Two new books tackle the theme of rural gentrification, focusing on Pacific Northwest communities.
The books come from two sociology professors at neighboring universities — Jennifer Sherman at Washington State University and Ryanne Pilgeram at the University of Idaho.
In “Dividing Paradise,” Sherman tells the story of a long mountain valley in the shadow of Mount Rainier that is home to four small towns. In keeping with professional sociology standards, Sherman uses pseudonyms for all of the individuals she interviewed in the study — and in this case, also extends that practice to the community names.
The first white settlers came to “Paradise Valley” over a century ago to make a living in land-based or extractive industries. But in more recent decades, as those activities declined in profitability, locals increasingly have engaged in amenity-driven economic growth — provisioning the leisure class that comes to the mountains in search of recreation and relaxation.
This has resulted in a split community of old-timers and newcomers — with starkly different sets of values, skills and expectations. Those who exert privilege are blind to it and those who are forced to serve privilege are resentful of it. The social divide is growing in these small towns and, after embedding in the community for the better part of a year, Sherman captured the underpinnings of the polarization that is taking place — not just in the valley, but in the nation overall.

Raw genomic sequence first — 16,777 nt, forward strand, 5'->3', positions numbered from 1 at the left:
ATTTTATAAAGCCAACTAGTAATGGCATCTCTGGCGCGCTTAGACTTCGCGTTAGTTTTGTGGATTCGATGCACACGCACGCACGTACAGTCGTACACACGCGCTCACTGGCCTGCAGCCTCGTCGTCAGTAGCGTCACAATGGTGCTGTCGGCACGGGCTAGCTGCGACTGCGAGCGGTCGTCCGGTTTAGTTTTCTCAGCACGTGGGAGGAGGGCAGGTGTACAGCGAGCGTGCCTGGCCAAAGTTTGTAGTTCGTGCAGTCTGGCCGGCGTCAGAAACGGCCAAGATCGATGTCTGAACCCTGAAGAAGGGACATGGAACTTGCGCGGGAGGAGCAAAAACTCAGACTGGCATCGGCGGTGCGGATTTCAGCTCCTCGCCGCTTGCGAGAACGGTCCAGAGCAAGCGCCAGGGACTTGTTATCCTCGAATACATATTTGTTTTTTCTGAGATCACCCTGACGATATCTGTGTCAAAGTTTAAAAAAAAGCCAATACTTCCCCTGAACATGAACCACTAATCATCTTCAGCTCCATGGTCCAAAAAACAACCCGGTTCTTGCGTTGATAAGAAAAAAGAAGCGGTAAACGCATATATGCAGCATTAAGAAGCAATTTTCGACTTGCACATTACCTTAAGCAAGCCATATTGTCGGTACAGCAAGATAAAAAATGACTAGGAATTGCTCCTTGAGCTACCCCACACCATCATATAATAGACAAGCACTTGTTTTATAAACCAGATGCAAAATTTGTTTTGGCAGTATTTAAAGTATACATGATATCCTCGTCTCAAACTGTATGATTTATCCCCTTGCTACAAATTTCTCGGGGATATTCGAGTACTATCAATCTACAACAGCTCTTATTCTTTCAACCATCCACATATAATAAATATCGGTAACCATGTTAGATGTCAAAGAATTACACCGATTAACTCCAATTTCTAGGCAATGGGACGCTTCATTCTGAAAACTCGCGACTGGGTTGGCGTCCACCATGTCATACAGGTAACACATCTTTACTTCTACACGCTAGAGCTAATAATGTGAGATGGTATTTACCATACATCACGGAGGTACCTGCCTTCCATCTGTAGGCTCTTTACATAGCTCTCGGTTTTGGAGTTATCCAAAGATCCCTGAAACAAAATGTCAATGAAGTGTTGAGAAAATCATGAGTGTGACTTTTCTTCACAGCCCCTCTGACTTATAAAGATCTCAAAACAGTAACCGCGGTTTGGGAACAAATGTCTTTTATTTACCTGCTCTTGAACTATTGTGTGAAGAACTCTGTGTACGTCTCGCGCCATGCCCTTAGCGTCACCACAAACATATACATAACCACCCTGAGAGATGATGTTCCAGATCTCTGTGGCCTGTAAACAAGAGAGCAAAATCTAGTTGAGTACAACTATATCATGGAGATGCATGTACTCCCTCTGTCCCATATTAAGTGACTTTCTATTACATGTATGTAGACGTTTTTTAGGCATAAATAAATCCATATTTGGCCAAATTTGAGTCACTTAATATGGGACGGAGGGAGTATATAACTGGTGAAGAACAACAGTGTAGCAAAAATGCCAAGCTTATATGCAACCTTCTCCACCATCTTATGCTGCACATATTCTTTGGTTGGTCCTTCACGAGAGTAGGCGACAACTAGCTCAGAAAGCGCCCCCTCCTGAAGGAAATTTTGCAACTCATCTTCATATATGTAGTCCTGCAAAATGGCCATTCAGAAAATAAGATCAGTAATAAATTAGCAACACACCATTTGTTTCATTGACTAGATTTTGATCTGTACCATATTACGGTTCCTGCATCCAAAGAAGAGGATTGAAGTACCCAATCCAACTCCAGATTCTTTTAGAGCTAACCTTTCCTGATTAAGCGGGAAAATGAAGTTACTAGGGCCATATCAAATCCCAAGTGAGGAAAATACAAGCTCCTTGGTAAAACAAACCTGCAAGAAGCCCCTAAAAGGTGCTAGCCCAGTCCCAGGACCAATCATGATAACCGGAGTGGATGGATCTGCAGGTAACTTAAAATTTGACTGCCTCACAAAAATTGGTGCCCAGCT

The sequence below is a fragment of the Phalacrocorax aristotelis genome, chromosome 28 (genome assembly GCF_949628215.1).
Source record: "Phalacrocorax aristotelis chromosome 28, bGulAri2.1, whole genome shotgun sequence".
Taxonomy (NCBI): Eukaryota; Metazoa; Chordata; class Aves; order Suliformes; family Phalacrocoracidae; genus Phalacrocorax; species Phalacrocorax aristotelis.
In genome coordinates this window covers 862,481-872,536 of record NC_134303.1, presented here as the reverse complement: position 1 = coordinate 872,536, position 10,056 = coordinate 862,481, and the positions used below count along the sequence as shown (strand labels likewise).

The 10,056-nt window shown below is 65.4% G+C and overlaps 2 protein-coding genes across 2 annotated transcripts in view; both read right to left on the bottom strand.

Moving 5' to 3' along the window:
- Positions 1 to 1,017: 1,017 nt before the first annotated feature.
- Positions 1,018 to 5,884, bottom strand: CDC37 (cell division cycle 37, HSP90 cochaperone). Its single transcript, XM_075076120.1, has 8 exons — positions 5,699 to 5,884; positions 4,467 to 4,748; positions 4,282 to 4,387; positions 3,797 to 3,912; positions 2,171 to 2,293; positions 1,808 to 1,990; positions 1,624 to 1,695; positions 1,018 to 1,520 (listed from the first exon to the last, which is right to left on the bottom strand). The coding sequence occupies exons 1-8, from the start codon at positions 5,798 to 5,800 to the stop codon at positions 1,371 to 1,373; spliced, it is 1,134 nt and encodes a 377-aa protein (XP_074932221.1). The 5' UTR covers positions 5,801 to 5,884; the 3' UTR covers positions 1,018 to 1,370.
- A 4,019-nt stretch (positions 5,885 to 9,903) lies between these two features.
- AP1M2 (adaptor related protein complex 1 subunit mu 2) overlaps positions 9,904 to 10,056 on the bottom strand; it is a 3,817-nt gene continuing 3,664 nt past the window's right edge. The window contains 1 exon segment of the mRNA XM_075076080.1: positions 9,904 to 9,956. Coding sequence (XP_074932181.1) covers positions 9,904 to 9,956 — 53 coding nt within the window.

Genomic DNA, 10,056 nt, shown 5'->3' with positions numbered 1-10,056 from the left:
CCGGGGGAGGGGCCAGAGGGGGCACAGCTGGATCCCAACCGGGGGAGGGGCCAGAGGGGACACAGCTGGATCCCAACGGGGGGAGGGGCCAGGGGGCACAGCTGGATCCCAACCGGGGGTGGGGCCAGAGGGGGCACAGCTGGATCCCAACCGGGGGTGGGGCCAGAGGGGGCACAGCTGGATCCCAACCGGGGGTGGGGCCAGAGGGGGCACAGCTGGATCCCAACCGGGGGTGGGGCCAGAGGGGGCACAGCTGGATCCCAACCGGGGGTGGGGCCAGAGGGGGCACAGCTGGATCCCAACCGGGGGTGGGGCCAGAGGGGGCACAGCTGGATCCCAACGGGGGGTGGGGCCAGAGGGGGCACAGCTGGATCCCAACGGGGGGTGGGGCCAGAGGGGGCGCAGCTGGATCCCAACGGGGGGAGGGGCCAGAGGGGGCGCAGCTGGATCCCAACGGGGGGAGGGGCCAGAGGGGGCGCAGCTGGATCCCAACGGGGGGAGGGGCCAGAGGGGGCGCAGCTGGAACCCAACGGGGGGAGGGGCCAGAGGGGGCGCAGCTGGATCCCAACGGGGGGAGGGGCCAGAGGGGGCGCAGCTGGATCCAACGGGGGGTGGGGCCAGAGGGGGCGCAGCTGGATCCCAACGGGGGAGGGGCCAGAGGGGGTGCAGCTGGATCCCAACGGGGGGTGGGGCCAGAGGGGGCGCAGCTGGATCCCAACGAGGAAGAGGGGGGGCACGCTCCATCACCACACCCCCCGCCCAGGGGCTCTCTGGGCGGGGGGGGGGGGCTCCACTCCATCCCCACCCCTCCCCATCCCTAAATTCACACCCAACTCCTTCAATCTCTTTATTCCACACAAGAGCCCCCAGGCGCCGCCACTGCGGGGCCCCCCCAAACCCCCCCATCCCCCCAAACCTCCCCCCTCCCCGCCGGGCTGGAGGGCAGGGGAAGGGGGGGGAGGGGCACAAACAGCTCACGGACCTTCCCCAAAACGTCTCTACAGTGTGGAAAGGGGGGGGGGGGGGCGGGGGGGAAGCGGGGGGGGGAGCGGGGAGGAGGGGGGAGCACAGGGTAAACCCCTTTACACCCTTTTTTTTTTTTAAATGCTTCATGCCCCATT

Her Idaho colleague, Pilgeram, arrives at similar findings in her new book, “Pushed Out.”
Pilgeram goes back to the little town where she grew up. For much of the 20th century, Dover, Idaho, relied on the local timber mill as its chief employer. But when the mill shut down in 1989, there was no economic engine to replace it. The townsfolk further came to realize that the mill owners shirked their responsibility for an infrastructure that they’d all depended on.
The town’s only salvation appeared to be the development of the former mill land into a planned community featuring picket fences and fancy streetlights for city folks seeking a vacation home.
But the result was higher taxes and more stress for the original townsfolk.
In clean and engaging prose, Pilgeram describes the heartache of a disenfranchised population, while also delivering a tough scholarly analysis: “What happened in Dover is not an aberration but rather the product of a capitalist system reorganizing its exploitation of human and natural resources.”
And now the coronavirus pandemic has only hastened rural gentrification, as city-dwellers flee to bucolic surroundings.
These two books take a hard look at an overall system that rewards privilege at the cost of diminishing others. Both Sherman and Pilgeram demonstrate that this system is not inevitable but merely a human construct, with flaws that could be corrected.
But that would have to begin with people acknowledging one another’s humanity.